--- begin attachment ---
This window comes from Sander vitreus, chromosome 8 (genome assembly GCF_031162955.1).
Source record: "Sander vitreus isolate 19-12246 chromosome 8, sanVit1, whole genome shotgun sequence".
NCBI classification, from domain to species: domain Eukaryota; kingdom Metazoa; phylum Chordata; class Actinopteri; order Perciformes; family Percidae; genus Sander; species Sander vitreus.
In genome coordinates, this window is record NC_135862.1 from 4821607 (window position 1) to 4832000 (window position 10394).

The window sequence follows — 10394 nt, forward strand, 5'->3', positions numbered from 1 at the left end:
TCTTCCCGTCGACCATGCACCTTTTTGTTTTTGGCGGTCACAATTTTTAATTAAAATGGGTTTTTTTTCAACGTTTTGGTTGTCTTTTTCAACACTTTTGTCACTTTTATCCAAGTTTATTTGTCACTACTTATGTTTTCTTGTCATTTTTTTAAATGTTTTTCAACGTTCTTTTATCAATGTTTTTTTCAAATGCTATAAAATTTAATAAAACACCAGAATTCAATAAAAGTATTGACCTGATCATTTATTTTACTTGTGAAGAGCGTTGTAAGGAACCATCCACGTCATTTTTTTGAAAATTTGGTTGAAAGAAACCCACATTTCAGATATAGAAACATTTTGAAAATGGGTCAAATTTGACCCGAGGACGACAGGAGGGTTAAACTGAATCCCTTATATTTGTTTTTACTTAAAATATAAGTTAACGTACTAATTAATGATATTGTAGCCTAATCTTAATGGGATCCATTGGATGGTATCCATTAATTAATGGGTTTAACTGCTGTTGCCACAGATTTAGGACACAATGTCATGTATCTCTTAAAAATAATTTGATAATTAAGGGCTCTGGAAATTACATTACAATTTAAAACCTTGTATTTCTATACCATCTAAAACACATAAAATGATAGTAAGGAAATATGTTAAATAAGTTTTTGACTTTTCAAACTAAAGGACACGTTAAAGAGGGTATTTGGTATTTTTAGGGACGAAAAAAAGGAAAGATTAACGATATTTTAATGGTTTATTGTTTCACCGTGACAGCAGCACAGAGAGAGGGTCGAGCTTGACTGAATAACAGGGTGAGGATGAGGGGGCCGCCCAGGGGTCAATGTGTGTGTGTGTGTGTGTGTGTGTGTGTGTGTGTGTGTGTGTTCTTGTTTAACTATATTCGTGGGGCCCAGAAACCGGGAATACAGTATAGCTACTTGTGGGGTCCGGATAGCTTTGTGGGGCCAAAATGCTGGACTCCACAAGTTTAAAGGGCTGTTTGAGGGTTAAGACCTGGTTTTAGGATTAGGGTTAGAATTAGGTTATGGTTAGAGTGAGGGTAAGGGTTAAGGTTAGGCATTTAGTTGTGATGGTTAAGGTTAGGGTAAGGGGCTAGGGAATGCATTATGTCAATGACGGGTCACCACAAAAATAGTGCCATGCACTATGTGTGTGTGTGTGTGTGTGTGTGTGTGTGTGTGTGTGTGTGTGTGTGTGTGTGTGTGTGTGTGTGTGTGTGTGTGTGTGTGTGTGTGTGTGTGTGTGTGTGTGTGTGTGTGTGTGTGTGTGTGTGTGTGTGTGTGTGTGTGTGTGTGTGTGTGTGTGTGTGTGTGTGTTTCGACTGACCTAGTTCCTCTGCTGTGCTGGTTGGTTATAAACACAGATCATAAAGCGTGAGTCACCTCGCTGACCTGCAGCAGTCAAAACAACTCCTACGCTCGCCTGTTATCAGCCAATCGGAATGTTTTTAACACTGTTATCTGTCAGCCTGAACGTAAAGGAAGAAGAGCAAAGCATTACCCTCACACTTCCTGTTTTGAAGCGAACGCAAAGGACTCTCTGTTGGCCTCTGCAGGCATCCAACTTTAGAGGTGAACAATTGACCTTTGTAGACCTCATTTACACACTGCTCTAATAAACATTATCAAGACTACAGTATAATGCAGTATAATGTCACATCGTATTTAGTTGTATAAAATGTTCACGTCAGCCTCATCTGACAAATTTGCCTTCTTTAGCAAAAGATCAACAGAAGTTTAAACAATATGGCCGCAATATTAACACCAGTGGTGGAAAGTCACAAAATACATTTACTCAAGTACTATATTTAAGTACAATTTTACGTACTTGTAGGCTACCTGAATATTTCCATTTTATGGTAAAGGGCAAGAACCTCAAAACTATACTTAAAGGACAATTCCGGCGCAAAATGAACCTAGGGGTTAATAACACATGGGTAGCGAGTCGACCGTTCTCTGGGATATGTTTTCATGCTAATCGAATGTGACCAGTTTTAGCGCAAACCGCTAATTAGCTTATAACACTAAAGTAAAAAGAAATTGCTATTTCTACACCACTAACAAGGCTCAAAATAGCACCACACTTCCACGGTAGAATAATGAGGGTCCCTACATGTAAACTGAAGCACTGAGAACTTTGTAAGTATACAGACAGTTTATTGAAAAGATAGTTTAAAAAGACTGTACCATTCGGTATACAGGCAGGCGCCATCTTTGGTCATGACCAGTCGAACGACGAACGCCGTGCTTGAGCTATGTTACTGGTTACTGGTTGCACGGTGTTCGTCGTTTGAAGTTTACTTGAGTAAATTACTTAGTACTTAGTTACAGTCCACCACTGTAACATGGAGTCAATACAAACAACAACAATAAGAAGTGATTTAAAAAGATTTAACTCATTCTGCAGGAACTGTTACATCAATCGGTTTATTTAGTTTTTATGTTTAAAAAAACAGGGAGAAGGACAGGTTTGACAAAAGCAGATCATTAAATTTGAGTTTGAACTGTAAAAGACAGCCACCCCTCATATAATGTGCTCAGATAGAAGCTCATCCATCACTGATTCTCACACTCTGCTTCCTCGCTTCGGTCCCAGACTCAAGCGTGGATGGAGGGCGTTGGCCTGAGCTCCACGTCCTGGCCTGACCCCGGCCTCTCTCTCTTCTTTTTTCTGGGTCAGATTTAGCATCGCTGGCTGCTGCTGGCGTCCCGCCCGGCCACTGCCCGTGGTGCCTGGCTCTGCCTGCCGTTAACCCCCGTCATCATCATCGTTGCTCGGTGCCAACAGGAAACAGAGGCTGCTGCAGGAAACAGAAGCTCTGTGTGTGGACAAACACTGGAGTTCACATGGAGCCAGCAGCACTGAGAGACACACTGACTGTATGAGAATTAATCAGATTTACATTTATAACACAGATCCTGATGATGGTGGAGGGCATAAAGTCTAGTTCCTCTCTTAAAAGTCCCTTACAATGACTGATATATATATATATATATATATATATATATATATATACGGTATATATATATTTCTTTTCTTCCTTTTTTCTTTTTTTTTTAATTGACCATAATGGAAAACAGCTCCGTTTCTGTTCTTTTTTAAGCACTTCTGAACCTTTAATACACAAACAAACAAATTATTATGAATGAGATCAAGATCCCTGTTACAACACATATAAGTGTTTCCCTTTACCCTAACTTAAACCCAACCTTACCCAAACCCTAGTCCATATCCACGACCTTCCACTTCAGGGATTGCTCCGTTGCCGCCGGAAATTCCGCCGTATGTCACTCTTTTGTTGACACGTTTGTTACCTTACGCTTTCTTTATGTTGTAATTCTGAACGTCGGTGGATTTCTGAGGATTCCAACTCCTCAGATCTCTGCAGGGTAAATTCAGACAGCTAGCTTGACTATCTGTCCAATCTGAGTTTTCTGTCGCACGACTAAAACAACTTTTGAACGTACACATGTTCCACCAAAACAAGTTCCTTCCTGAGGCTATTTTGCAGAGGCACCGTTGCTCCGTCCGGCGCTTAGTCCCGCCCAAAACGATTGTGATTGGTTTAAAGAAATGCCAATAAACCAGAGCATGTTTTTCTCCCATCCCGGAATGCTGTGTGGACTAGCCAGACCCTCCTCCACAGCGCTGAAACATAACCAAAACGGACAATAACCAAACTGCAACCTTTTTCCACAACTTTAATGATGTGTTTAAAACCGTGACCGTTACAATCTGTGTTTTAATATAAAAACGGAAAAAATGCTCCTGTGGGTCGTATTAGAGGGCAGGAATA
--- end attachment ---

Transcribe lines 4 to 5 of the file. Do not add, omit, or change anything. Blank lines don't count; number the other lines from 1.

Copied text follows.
In genome coordinates, this window is record NC_135862.1 from 4821607 (window position 1) to 4832000 (window position 10394).

The window sequence follows — 10394 nt, forward strand, 5'->3', positions numbered from 1 at the left end: